2. gabe says

    John:

    interesting thoughts.
    With respect to federalism, it is dead as a matter of constitutional structure having been buried with the 17th Amendment. Regrettably, this leaves us with a situation in which Federalism is “propped up” by, you guessed it, an “activist” court.
    Were they to have applied a consistent methodology / reasoning in their attempts to save Federalism perhaps this would not be so objectionable. However, they do not appear to have done so (and may in fact be incapable of doing so) and this has produced even more confusion and a consequent additional intrusion by the courts as they seek to play the role of Constitutional “architects.”

    Thus, it appears that whether you want to or not you may be compelled to support some judicial activism as i do not see any other way to promote “Federalism” other than through the intervention of the court. (No, I do not support such an exalted role for the Black Robes 0 I’m just saying, is all!!)

    take care
    and
    GO SEAHAWKS!!!!!!!
    gabe

  3. R Richard Schweitzer says

    What is the linkage of the concepts of Liberty and “Equality”
    that seems to be inferred above?

    Perhaps we could attain more “clarification” about the “state” of such liberty as remains, if we examined what have been referred to as “The Principles of Liberty” (identifying them) ; along with an examination of the state of the mechanisms of governments and the effects of those mechanisms on those Principles.

    • says

      Your question is not misplaced. Equality is one of those virtues so esteemed that we seem not to care that our conception of it is totally contrary to our experience. It has assumed sort of a free-form righteousness that anything other than unthinking deference to it is scandalous.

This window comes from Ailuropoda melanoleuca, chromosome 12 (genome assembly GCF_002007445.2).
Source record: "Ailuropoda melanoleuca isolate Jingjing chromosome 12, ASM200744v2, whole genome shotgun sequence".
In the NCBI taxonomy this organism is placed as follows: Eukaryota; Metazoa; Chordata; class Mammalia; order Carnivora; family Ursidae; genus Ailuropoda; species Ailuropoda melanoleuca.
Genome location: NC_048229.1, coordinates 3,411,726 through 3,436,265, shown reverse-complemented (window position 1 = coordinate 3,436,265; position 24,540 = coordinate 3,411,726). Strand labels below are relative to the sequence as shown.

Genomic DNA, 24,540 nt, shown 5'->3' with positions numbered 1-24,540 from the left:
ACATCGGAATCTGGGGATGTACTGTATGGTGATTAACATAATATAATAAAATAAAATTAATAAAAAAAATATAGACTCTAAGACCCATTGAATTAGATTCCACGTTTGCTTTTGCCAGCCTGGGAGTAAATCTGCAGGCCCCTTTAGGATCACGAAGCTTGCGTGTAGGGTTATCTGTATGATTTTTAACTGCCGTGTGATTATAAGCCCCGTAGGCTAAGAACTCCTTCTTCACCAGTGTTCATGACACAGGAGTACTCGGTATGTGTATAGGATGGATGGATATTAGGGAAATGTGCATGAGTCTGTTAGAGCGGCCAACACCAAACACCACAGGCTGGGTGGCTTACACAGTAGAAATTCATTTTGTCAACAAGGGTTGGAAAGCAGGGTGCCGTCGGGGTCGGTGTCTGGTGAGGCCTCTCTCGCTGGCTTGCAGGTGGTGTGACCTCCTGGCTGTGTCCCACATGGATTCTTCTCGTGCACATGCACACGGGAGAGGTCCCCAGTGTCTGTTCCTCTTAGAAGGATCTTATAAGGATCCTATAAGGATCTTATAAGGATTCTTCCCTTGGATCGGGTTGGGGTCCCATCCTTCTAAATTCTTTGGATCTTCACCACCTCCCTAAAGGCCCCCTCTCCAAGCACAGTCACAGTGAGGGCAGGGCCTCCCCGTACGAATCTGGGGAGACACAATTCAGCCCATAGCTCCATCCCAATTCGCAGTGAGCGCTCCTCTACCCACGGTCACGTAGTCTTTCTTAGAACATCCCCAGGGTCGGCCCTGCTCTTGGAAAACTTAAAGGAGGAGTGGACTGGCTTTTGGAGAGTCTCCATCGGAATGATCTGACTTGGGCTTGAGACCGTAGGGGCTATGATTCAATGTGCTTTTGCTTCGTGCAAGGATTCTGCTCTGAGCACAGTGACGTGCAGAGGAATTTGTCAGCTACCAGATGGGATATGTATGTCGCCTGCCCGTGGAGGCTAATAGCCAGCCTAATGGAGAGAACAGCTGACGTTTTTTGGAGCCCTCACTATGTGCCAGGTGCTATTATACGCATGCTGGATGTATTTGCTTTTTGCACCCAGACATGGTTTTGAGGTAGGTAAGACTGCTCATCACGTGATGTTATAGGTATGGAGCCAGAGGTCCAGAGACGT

Equality is of course something, and our western tradition is that it is something desirable. (“…did not regard equality with God a thing to be grasped.” [Phil 2:6]; Liberté,Égalité, Fraternité; and “We hold these truths to be self evident that all men are created equal.”) But the concept enjoys much greater esteem in slogans than in practice. Evolutionary biology is possible precisely because individual organisms are not equal. The field of metrology exists only because things are unequal, and in fact the only reason to measure and rank things is because they are unequal. The number of ways that humans are unequal to each other are too numerous to list, or even contemplate. Individuality is a consequence of inequality in certain characteristics. All animals are equal of course, but some are more equal than others.This witticism would not resonate if the political concept of equality did not carry its own inherent contradictions.

      Equality is the very rare exception to the natural rule; yet when it comes time to criticize social and political institutions, confuse sentiment with thought, and look for a cudgel with which to bludgeon social order, equality vaults to the top of the list of virtues. When the reality of inherent inequality makes us tongue tied and confused, we regain our bearings by talking about fairness.

      None of this is to say that equality, in those interstices where it is actually found or seriously pursued, is bad or foolish, but those instances are limited. Religious traditions at least postulate an equality that makes sense: that humans are equal in the eyes of God. All persons are endowed with equal human dignity until they relinquish it by their choices.The legal concept that all persons are equal before the law can at least be given the benefit of the doubt. Beyond this, reality demands consideration. People are not biologically equal. They are not equal with respect to fortune and misfortune; they are not economically equal. They are, in general, not equal in any way that can be remedied by social engineering, government meddling or use of force. Decent people and wise governments treat people equally, all else being, well… equal, but they do not make people equal. The moral is that it is not equality itself that it the virtue, it is the way we freely treat each other that is. That is what we should really care about, not how we measure it, not how we enforce it, not how we codify it, but simply how we do it when no one is watching.